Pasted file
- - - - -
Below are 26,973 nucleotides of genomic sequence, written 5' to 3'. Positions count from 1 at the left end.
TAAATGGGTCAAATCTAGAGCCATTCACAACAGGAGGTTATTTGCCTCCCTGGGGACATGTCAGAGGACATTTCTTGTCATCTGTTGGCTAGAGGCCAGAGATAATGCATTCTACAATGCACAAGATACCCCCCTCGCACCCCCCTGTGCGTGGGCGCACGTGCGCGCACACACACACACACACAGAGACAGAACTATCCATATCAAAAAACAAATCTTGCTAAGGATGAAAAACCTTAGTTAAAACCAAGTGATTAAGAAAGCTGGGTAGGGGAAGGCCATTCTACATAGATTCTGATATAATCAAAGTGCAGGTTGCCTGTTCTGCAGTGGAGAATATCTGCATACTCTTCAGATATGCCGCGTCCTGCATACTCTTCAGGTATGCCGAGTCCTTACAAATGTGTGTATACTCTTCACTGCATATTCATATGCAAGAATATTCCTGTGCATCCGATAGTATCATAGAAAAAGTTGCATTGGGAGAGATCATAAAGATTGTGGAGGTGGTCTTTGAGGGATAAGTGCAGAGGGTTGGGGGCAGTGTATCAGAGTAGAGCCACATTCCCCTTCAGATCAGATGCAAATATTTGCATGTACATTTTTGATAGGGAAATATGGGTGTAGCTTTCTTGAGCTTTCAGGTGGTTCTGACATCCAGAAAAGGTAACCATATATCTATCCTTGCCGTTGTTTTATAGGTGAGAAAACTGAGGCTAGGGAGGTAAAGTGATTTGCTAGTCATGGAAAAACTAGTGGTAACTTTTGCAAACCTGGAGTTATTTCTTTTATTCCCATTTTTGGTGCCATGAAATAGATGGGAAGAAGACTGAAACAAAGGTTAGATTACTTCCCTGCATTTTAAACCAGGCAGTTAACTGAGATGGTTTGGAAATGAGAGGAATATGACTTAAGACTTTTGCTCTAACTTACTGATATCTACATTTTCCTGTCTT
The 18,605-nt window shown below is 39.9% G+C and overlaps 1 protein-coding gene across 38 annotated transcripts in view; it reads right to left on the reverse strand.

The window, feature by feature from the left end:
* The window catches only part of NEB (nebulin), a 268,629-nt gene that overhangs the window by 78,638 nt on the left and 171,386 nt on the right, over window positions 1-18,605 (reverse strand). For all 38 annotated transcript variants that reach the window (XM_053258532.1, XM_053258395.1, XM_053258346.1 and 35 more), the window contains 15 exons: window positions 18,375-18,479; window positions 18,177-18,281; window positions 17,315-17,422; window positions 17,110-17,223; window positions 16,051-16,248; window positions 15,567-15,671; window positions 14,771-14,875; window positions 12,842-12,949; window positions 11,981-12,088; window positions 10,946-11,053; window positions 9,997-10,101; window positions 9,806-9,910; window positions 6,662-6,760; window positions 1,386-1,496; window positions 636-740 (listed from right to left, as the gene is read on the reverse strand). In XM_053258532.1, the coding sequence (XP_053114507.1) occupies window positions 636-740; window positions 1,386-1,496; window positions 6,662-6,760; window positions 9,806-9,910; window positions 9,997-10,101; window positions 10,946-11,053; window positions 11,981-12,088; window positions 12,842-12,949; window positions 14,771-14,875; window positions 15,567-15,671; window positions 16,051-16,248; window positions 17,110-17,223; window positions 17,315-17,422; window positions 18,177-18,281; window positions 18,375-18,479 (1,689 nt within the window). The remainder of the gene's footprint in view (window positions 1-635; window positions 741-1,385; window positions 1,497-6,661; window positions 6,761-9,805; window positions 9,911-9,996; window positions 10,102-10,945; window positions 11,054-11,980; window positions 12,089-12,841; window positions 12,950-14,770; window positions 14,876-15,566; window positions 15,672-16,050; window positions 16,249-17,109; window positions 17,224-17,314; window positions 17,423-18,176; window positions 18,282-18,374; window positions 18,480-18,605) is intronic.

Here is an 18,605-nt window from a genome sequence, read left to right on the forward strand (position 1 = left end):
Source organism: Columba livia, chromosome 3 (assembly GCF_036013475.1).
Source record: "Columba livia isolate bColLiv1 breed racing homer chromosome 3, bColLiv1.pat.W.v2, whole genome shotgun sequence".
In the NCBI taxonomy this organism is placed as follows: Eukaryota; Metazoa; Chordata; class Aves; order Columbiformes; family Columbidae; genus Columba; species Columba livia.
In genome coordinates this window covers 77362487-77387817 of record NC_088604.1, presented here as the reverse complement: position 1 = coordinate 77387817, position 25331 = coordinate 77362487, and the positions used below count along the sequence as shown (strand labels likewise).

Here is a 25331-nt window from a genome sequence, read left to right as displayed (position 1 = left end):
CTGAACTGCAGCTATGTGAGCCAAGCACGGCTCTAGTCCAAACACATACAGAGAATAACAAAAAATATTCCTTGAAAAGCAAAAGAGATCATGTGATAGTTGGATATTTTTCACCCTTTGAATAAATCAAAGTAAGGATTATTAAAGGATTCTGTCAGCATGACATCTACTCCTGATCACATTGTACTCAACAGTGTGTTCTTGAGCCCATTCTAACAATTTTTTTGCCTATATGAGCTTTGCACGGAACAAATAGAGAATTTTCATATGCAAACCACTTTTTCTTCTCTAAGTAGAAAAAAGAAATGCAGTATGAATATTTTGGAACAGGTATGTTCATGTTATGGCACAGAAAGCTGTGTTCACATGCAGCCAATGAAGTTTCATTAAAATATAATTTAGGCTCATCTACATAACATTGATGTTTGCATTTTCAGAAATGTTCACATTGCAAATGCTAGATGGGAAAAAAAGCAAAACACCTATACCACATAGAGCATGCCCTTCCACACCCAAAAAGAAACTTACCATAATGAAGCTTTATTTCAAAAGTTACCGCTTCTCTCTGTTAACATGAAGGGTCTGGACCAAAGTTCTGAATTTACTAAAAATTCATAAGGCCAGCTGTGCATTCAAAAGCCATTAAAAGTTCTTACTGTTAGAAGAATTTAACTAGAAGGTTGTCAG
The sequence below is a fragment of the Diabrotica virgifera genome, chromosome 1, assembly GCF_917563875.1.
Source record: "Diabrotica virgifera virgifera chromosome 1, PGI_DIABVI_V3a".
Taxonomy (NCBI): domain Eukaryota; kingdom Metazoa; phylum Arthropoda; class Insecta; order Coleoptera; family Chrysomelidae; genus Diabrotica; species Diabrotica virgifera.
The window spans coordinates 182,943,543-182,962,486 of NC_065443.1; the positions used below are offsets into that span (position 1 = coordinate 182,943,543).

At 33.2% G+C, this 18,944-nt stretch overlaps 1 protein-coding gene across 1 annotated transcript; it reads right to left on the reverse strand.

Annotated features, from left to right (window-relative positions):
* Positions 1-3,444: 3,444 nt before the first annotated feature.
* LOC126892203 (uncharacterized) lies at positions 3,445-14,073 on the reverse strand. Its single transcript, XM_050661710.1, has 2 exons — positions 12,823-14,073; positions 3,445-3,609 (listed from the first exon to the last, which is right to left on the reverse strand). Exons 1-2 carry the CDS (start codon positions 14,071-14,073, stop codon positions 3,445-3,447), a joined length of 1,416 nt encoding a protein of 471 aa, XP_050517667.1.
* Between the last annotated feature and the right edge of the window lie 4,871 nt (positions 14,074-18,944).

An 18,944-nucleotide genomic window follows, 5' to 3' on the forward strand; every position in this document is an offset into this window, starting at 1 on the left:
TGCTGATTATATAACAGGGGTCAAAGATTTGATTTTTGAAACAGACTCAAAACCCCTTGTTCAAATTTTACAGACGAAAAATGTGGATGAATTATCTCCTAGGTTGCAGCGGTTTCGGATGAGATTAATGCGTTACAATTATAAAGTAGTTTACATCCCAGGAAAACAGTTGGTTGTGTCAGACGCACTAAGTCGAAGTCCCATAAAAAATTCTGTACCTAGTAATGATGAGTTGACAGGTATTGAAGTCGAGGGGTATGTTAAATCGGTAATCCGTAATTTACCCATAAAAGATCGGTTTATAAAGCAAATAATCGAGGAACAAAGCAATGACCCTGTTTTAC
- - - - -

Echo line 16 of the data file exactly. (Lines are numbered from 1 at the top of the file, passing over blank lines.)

The window spans coordinates 182,943,543-182,962,486 of NC_065443.1; the positions used below are offsets into that span (position 1 = coordinate 182,943,543).